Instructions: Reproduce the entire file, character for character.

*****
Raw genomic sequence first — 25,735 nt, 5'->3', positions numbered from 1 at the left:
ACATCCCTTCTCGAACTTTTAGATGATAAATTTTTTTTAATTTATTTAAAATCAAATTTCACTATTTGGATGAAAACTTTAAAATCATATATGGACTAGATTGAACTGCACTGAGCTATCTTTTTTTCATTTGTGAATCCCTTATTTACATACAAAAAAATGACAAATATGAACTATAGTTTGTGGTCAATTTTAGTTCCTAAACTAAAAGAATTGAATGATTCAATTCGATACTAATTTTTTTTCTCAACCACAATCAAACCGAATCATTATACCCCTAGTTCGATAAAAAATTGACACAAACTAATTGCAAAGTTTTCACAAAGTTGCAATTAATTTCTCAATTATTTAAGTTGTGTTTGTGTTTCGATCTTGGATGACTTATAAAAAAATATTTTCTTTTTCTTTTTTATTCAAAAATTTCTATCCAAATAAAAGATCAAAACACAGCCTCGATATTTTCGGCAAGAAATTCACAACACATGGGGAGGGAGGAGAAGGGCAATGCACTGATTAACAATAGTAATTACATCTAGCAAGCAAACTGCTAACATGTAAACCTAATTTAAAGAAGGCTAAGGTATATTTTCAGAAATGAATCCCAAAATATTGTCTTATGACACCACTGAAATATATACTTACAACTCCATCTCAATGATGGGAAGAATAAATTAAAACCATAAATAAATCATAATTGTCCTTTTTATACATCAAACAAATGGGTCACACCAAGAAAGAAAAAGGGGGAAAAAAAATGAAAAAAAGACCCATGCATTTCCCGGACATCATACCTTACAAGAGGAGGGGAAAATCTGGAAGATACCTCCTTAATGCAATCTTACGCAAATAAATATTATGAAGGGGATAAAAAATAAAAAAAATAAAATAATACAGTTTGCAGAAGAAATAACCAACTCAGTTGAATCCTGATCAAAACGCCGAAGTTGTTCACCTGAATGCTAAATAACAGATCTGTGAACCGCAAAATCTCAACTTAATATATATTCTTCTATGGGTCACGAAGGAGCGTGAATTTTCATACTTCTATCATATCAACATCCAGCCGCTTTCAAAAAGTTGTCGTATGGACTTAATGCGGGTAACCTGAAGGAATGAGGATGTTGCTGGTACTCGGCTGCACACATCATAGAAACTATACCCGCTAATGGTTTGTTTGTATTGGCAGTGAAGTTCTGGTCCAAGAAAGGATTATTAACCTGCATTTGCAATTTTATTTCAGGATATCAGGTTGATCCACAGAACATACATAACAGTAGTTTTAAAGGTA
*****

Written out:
Raw genomic sequence first — 25,735 nt, 5'->3', positions numbered from 1 at the left:
ACATCCCTTCTCGAACTTTTAGATGATAAATTTTTTTTAATTTATTTAAAATCAAATTTCACTATTTGGATGAAAACTTTAAAATCATATATGGACTAGATTGAACTGCACTGAGCTATCTTTTTTTCATTTGTGAATCCCTTATTTACATACAAAAAAATGACAAATATGAACTATAGTTTGTGGTCAATTTTAGTTCCTAAACTAAAAGAATTGAATGATTCAATTCGATACTAATTTTTTTTCTCAACCACAATCAAACCGAATCATTATACCCCTAGTTCGATAAAAAATTGACACAAACTAATTGCAAAGTTTTCACAAAGTTGCAATTAATTTCTCAATTATTTAAGTTGTGTTTGTGTTTCGATCTTGGATGACTTATAAAAAAATATTTTCTTTTTCTTTTTTATTCAAAAATTTCTATCCAAATAAAAGATCAAAACACAGCCTCGATATTTTCGGCAAGAAATTCACAACACATGGGGAGGGAGGAGAAGGGCAATGCACTGATTAACAATAGTAATTACATCTAGCAAGCAAACTGCTAACATGTAAACCTAATTTAAAGAAGGCTAAGGTATATTTTCAGAAATGAATCCCAAAATATTGTCTTATGACACCACTGAAATATATACTTACAACTCCATCTCAATGATGGGAAGAATAAATTAAAACCATAAATAAATCATAATTGTCCTTTTTATACATCAAACAAATGGGTCACACCAAGAAAGAAAAAGGGGGAAAAAAAATGAAAAAAAGACCCATGCATTTCCCGGACATCATACCTTACAAGAGGAGGGGAAAATCTGGAAGATACCTCCTTAATGCAATCTTACGCAAATAAATATTATGAAGGGGATAAAAAATAAAAAAAATAAAATAATACAGTTTGCAGAAGAAATAACCAACTCAGTTGAATCCTGATCAAAACGCCGAAGTTGTTCACCTGAATGCTAAATAACAGATCTGTGAACCGCAAAATCTCAACTTAATATATATTCTTCTATGGGTCACGAAGGAGCGTGAATTTTCATACTTCTATCATATCAACATCCAGCCGCTTTCAAAAAGTTGTCGTATGGACTTAATGCGGGTAACCTGAAGGAATGAGGATGTTGCTGGTACTCGGCTGCACACATCATAGAAACTATACCCGCTAATGGTTTGTTTGTATTGGCAGTGAAGTTCTGGTCCAAGAAAGGATTATTAACCTGCATTTGCAATTTTATTTCAGGATATCAGGTTGATCCACAGAACATACATAACAGTAGTTTTAAAGGTA